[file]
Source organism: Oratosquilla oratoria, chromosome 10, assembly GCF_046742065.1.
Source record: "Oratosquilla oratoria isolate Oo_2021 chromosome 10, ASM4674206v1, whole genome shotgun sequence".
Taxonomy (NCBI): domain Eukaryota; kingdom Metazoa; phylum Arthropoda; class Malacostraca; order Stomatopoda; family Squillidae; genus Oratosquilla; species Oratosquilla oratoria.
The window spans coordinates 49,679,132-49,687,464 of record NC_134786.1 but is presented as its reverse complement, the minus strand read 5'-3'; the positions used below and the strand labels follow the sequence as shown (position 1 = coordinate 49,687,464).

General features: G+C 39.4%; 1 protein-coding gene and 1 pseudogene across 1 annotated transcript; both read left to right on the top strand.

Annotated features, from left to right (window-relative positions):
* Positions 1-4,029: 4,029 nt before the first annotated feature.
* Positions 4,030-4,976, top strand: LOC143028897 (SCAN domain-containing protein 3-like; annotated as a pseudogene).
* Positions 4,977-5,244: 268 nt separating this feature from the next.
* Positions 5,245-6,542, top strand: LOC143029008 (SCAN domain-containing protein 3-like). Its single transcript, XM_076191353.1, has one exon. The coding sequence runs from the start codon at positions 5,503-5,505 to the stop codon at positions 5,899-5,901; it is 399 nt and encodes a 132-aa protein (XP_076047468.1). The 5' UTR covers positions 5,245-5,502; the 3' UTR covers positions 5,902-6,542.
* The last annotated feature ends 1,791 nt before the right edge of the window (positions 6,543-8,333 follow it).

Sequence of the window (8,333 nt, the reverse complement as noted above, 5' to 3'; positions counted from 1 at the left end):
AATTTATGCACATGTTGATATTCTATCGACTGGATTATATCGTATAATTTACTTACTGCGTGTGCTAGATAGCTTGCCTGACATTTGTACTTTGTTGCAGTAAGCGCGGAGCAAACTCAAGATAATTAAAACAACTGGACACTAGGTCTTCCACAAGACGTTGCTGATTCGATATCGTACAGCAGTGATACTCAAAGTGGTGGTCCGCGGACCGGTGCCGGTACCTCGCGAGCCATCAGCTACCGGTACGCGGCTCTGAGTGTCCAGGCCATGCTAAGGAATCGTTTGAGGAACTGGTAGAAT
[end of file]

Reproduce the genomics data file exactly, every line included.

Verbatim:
Source organism: Oratosquilla oratoria, chromosome 10, assembly GCF_046742065.1.
Source record: "Oratosquilla oratoria isolate Oo_2021 chromosome 10, ASM4674206v1, whole genome shotgun sequence".
Taxonomy (NCBI): domain Eukaryota; kingdom Metazoa; phylum Arthropoda; class Malacostraca; order Stomatopoda; family Squillidae; genus Oratosquilla; species Oratosquilla oratoria.
The window spans coordinates 49,679,132-49,687,464 of record NC_134786.1 but is presented as its reverse complement, the minus strand read 5'-3'; the positions used below and the strand labels follow the sequence as shown (position 1 = coordinate 49,687,464).

General features: G+C 39.4%; 1 protein-coding gene and 1 pseudogene across 1 annotated transcript; both read left to right on the top strand.

Annotated features, from left to right (window-relative positions):
* Positions 1-4,029: 4,029 nt before the first annotated feature.
* Positions 4,030-4,976, top strand: LOC143028897 (SCAN domain-containing protein 3-like; annotated as a pseudogene).
* Positions 4,977-5,244: 268 nt separating this feature from the next.
* Positions 5,245-6,542, top strand: LOC143029008 (SCAN domain-containing protein 3-like). Its single transcript, XM_076191353.1, has one exon. The coding sequence runs from the start codon at positions 5,503-5,505 to the stop codon at positions 5,899-5,901; it is 399 nt and encodes a 132-aa protein (XP_076047468.1). The 5' UTR covers positions 5,245-5,502; the 3' UTR covers positions 5,902-6,542.
* The last annotated feature ends 1,791 nt before the right edge of the window (positions 6,543-8,333 follow it).

Sequence of the window (8,333 nt, the reverse complement as noted above, 5' to 3'; positions counted from 1 at the left end):
AATTTATGCACATGTTGATATTCTATCGACTGGATTATATCGTATAATTTACTTACTGCGTGTGCTAGATAGCTTGCCTGACATTTGTACTTTGTTGCAGTAAGCGCGGAGCAAACTCAAGATAATTAAAACAACTGGACACTAGGTCTTCCACAAGACGTTGCTGATTCGATATCGTACAGCAGTGATACTCAAAGTGGTGGTCCGCGGACCGGTGCCGGTACCTCGCGAGCCATCAGCTACCGGTACGCGGCTCTGAGTGTCCAGGCCATGCTAAGGAATCGTTTGAGGAACTGGTAGAAT